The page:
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Vettel Clinches Another Win at Explosive Korean Grand Prix

Sebastian Vettel - Winner

Sebastian Vettel has again decimated the competition despite his early lead being wiped twice due to the emergence of safety cars at the Korean Grand Prix. Lotus teammates Kimi Räikkönen and Romain Grosjean finished in second and third, respectively, while Nico Hulkenberg held his own and fought off Lewis Hamilton, Fernando Alonso, and Nico Rosberg to win a few much needed points for Sauber by finishing in fourth. It is Vettel’s fourth straight first place finish, and his fourth straight World Championship is practically cemented.

Luckily, an offshore typhoon that was expected to hammer the area around Korea International Circuit this weekend avoided making landfall, and most of the cars entered the track clad in the optional supersofts with the medium prime tires on the rack. Vettel again started in pole position and was joined in the front row by Lewis Hamilton. Grosjean and Rosberg began in row two, and Mark Webber was relegated to 13th after being handed down a 10-place grid penalty for hitching a ride with Fernando Alonso at the conclusion of the Singapore GP.

Race start was drama free and unpacked, at least until Turn 3. Located at the end of a long straight that sees drivers brushing 200mph, the right hander is extremely tight, maybe 50°, and drivers have to come to a crawl before taking the corner. Felipe Massa, under heavy braking and not wishing a serious collision with Nico Rosberg, spun and took out a few cars with him, including Jenson Button and Adrian Sutil. No cars were seriously injured, and everyone continued on slightly bruised.

Rather serious tire wear problems surfaced almost immediately. The front right tires experienced a “graining” effect that degraded the rubber much more quickly than expected; with the exception of Daniel Ricciardo, all racers started on the supersoft tires that are traditionally faster but less durable. Upon pitting in Lap 4 to fix brake ventilation problems sparked by the accident, Button switched onto the prime tires and began outperforming his previous times. After a few laps of this, the other teams realized the advantages of the mediums, and most drivers pitted to change tires far earlier than expected.

The first retirement of the day came unexpectedly in the form of an overeager Paul di Resta, who overcooked a corner in Lap 24 and was rewarded with a tire wall pillow. The yellow flags went out, but there was no need for the safety car just yet. During Lap 28, as both Mercedes drivers jockeyed for position, Nico Rosberg’s nose element bent downward after he escaped a draft from behind Hamilton, and the front dropped far enough to scrape on the ground, showering the track and nearby drivers with sparks. He babied the Mercedes back to the pits, where a nose change prompted a long stop for the German.

Shades of the British GP were evoked during Lap 31 when Sergio Pérez suffered an amazing tire shredding incident that shot rubber, Kevlar, and carbon fiber debris all across the track. He incredibly limped back to pit row on his own accord, but a safety car was forced onto the track to allow it to be cleared of dangerous material.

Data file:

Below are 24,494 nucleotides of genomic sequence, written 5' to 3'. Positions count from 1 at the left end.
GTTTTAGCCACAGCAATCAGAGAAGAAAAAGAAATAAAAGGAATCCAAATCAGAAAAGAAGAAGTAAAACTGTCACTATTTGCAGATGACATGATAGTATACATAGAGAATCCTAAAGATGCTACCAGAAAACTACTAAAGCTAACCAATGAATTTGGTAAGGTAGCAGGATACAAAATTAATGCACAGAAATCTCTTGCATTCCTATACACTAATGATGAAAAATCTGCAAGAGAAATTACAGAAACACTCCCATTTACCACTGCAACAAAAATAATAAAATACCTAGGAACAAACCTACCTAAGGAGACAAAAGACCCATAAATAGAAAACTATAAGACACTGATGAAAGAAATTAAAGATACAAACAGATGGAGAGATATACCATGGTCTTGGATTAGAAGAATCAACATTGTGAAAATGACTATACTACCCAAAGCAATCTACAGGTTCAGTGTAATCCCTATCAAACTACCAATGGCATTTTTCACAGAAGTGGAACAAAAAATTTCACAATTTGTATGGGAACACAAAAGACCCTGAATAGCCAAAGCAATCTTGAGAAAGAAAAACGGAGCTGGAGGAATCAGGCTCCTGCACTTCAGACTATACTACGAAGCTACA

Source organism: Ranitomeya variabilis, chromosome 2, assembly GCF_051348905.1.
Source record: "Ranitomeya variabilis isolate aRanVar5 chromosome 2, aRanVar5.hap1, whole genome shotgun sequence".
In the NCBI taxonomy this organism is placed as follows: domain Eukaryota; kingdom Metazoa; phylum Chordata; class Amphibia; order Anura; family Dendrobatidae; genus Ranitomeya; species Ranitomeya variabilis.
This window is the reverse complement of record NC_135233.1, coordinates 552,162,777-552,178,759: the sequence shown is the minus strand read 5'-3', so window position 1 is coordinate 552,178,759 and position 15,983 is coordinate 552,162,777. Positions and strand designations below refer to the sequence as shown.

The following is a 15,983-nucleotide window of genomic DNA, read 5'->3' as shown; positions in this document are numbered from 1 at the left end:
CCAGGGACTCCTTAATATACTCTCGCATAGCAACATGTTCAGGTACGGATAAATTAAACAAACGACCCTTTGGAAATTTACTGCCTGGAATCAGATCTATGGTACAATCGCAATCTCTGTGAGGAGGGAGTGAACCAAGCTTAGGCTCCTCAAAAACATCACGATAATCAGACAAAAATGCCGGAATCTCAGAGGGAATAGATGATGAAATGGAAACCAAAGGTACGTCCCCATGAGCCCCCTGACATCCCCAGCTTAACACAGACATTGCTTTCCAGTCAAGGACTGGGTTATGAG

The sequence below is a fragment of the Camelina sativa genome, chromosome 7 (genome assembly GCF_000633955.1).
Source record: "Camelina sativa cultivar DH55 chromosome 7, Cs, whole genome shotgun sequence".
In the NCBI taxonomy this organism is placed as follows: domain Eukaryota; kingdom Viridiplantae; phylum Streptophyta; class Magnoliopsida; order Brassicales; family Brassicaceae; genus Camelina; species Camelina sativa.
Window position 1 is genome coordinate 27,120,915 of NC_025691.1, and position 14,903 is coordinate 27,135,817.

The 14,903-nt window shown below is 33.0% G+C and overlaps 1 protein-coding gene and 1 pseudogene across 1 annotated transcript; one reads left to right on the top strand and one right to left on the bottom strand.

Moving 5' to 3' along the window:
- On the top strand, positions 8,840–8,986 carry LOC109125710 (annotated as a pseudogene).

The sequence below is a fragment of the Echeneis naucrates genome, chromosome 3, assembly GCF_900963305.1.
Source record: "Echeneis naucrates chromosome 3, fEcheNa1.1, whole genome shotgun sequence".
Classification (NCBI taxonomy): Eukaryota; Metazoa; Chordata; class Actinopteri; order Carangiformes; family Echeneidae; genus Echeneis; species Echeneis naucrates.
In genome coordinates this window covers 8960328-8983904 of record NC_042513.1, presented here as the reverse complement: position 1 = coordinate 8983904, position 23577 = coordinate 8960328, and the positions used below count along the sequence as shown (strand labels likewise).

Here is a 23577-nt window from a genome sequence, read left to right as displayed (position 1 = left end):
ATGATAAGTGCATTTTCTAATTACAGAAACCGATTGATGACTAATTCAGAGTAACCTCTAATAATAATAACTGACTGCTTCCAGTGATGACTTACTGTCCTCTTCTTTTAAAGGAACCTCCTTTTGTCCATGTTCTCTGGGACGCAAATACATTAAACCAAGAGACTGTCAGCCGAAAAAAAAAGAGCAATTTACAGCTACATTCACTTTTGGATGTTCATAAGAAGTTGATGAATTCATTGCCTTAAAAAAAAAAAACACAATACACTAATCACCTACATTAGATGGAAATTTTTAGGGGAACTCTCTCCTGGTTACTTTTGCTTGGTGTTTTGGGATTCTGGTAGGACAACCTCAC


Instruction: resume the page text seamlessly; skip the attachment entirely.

Upon race restart in Lap 37, Sutil lost control at the exact same spot Massa did earlier in the race. He struck Webber, who was coming up through the outside of Turn 3, and Webber’s car almost immediately caught fire. The hit caused an oil leak from Webber’s radiator, which then cascaded into a major fire. For the second time in a row, Webber’s race was prematurely ended in the glow of uncompromising flame. The SLS AMG safety car again felt the pavement under its feet, but not before Räikkönen overtook Grosjean to sit comfortably in 2nd place.

Lap 41 saw the final restart of the Korean GP, and by this time, the final finishing order was locked in with Vettel and the two Lotuses in the Top 3. There were still a couple of retirements to be handed out before the end, however, and both Toro Rosso drivers were called to end the race after problems with Daniel Ricciardo’s brakes. And with a final lap by Vettel a couple minutes later, the Korean GP was all over.

With the devastating Turn 3 and odd tire wear problems, the race was fraught with drama and thus made for a thrilling race. Although KIC is officially on the docket next season, there have been doubts as to whether a grand prix will be held in Yeongam next year as a result of substandard turnout in years previous. If this race ended up being the last Formula 1 GP for Korea, the track went out with a hell of a bang!

The Japanese Grand Prix will be held next Sunday, October 13, at the world famous Suzuka Circuit.

Photo courtesy of Red Bull

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About Cameron Rogers

Cameron Rogers is the founder and lead writer at Downshift Autos, the only automotive blog on the Internet*. Born in the back of an AMC Gremlin, Cameron vowed to never let this extraordinarily embarrassing detail define him, so help him God. He drives a GTI but absolutely will not shut up about it if somebody asks. He will not hesitate to let people know that no, they shouldn't get a Porsche 911 when a Morgan 3 Wheeler is so obviously the superior choice. He is obsessed with the seats of a Carrera GT and the steering wheel of a Fisker Karma. He once sat in the driver's seat of a Tesla Model S, his greatest accomplishment to date. He is just now realizing that writing an autobiography, however miniscule, in the third person is odd and unnerving. *As of this writing, Cameron has been informed that there are, in fact, many websites and blogs centered around cars and car culture. He regrets his grievous error.

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